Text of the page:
This article is a continuation of my 3 Tips on Preserving Website Speed article.
Let's assume you did a project that was not optimized enough for your users. You then optimized it to match some criteria or performance budgets. Repeating this behavior is time-consuming — it is cheaper and more user-friendly to never introduce slowdowns in the first place, rather than fixing them later. Let's make good practices a habit.
So here are my tips for your next project.
This scrum ritual is one of the most important things you can do after a project, no matter if everything went well or something went wrong. Sit down and think about what you accomplished. You have to ask yourself two questions: What went well? What could be improved?
- Read more on retrospection from a Scrum perspective
In the context of performance, you want to remember and consciously decide on some new habits, automation, notifications, processes that will help you track everything that needs to be tracked for your project to not fall into the red performance scores in Lighthouse again.
Some of my conclusions from recent years:
- Review all PRs to check if someone is not adding big images (read my article on image optimization).
- Update npm dependencies once a month to not get too far behind.
- Set up Lighthouse-CI and Slack notifications to catch performance regressions (read my article on monitoring your website performance).
- Write a proper readme (or even better, tool) for yourself on how to optimize fonts (read my article on font optimization).
- Do more due diligence before adding dependencies.
Always keep researching and stay up to date in relevant areas.
Before a project, research things you use regularly (see a boilerplate in the next point) to improve your toolkit. The better your foundations and the more you know about what's available, the more educated decisions you can make when choosing your technology stack. This is similar to the research after the project, but this one is focused on the asset pipeline and things you do before the project starts. After all, you want to start quickly and verify your previous decisions, you don't aim here to revolutionize your approach just before starting a new project — the revolution will come with the next project after you experiment with those new tools.
During the project, research the best tools for the job. For example, maybe moment.js is not the best choice in 2020 for a datetime library (hint: take a look at date-fns, luxor). You can make a lot of good decisions by choosing the best tool for the job. Check if there is a lighter version of select2 or if Choices can satisfy the requirements in a smaller footprint.
After the project, research broader topics to develop your universal knowledge, like software architecture, design patterns, new paradigms (or old ones, but implemented in nicer ways, that might make them more appropriate now than ever). This is the time where you can learn SVG, a little bit more on accessibility, end2end testing in TestCafe, and that maybe this new asset bundler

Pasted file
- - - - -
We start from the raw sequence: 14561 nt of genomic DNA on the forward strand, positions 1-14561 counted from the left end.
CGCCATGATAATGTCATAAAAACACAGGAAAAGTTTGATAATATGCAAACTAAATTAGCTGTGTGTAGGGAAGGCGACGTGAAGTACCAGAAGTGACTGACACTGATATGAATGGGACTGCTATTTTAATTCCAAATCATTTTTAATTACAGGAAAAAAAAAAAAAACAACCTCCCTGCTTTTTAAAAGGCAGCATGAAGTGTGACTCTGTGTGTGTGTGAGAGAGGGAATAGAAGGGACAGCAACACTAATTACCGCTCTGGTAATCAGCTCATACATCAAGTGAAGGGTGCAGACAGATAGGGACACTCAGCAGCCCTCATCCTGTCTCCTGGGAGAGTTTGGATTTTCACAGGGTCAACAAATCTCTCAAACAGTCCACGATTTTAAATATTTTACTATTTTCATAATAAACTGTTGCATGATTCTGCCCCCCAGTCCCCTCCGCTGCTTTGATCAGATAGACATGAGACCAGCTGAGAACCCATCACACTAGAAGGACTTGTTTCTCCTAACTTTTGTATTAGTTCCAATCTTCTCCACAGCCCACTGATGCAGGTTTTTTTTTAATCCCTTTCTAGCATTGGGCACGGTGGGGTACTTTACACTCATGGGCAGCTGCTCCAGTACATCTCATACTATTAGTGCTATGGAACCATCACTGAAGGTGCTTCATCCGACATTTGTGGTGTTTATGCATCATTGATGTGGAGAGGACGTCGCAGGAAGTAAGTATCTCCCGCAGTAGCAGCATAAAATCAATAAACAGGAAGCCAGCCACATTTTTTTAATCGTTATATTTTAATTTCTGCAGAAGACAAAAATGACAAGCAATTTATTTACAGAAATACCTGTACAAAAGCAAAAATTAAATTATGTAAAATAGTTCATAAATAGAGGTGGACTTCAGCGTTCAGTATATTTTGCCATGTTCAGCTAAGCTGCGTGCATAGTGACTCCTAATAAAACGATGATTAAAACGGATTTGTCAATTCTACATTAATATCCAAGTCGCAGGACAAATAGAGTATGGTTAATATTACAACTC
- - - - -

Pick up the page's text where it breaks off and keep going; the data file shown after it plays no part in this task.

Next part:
esbuild is good for simple projects (hint: it is). Grow as a developer and broaden your horizons. It will pay off in all future projects. I learn those things after projects because projects are usually times of intense coding, and I'm tired after that. This kind of research always brings me peace and eases the tension.
- JS dynamic import (code splitting) - allows you to load critical and non-critical code efficiently
- JS Tree-shaking - makes dependencies much smaller when imported using
- CSS, JS minification
- Plugin architecture - in case you need to customize it further, add some processors
- Speed - especially dev builds have to be fast because it is not fun to wait while developing
To save time you should have a boilerplate that you can use to kick off every new project which encapsulates all the shared features you use in your projects. In my case, it is Webpack + TailwindCSS (see source code for webpack-tailwindcss-purgecss). As time goes by, you might modify it to adapt it to the new reality. This means that every new project you start will have a better default configuration. If you can choose between using a new great tool or the tool that you know well, I would personally choose to go with the one I know well and experiment with the new tool on the side because making a mistake in a client project might have bad technical and ethical consequences.
Having this foundation that you fall back onto is extremely important, freeing, and allows you to progress with the quality of your toolkit. You make some decisions once and forget about them for a long time, so your mind is free to solve another issue that may arise in that particular project.
I hope these tips will help you make your process more refined and predictable when it comes to starting, developing, and maintaining fast websites. Key takeaways: Develop good habits and slow down when a decision is important.
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